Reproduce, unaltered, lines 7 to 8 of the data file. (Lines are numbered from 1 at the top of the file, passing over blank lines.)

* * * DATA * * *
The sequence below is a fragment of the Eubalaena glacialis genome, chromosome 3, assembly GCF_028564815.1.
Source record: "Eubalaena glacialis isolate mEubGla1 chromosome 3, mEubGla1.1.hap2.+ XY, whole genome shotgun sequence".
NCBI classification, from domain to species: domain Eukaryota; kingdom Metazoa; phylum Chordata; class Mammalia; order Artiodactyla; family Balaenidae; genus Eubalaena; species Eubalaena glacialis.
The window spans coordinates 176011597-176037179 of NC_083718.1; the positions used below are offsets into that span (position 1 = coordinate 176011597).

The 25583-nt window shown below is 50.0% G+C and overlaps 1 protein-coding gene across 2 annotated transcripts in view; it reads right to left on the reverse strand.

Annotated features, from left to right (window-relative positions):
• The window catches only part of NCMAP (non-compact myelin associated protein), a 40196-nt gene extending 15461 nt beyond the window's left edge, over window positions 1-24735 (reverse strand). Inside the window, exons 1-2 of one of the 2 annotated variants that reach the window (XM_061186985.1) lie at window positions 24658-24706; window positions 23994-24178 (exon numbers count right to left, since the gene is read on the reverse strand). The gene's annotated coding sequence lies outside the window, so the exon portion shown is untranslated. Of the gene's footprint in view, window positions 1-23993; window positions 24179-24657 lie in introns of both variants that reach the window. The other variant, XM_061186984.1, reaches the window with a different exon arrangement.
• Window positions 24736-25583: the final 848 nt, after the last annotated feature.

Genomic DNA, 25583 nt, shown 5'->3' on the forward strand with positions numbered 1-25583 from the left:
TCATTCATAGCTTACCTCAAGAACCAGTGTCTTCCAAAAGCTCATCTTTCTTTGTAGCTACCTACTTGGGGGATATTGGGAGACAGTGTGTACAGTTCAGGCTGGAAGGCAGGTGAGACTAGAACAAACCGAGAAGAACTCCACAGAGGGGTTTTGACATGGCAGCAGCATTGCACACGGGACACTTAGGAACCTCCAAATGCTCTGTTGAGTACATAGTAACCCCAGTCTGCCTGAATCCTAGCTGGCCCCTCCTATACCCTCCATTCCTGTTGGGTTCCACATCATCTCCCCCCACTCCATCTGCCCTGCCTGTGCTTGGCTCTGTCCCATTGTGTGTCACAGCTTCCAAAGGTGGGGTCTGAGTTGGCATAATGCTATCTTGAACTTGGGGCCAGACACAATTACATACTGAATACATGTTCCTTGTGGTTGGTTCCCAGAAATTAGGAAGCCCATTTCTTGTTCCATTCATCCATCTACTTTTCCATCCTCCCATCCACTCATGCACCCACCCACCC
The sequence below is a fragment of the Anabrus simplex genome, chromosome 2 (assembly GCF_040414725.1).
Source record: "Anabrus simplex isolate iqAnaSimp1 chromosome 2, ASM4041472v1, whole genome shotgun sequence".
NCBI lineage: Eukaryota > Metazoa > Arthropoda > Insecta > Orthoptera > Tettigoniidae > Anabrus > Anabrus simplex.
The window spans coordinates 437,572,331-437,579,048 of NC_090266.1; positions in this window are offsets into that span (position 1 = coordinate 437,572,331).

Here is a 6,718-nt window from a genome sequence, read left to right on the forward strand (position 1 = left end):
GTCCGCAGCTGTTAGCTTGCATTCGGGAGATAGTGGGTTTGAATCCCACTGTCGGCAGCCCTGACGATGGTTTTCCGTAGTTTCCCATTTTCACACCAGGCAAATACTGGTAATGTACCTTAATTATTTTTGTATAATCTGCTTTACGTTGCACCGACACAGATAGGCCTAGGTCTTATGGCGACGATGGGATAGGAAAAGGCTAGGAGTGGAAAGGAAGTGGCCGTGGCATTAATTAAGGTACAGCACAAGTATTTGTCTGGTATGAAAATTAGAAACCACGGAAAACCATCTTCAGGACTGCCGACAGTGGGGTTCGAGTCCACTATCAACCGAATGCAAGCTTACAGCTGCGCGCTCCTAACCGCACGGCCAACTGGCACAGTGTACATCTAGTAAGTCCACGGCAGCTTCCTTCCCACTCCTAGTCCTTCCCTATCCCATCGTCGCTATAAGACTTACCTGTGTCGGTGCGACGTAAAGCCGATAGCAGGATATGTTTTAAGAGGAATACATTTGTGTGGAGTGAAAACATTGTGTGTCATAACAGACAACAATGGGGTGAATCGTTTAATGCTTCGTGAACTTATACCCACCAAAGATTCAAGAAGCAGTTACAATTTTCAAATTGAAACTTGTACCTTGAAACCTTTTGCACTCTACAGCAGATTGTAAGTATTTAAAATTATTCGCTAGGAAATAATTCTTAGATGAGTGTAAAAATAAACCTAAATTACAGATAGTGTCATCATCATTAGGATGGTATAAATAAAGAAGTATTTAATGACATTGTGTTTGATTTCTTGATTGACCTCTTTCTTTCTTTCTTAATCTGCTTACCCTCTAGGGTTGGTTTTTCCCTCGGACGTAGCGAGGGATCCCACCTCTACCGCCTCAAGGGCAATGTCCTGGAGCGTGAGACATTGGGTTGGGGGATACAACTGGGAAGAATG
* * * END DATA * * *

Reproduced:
• The window catches only part of NCMAP (non-compact myelin associated protein), a 40196-nt gene extending 15461 nt beyond the window's left edge, over window positions 1-24735 (reverse strand). Inside the window, exons 1-2 of one of the 2 annotated variants that reach the window (XM_061186985.1) lie at window positions 24658-24706; window positions 23994-24178 (exon numbers count right to left, since the gene is read on the reverse strand). The gene's annotated coding sequence lies outside the window, so the exon portion shown is untranslated. Of the gene's footprint in view, window positions 1-23993; window positions 24179-24657 lie in introns of both variants that reach the window. The other variant, XM_061186984.1, reaches the window with a different exon arrangement.
• Window positions 24736-25583: the final 848 nt, after the last annotated feature.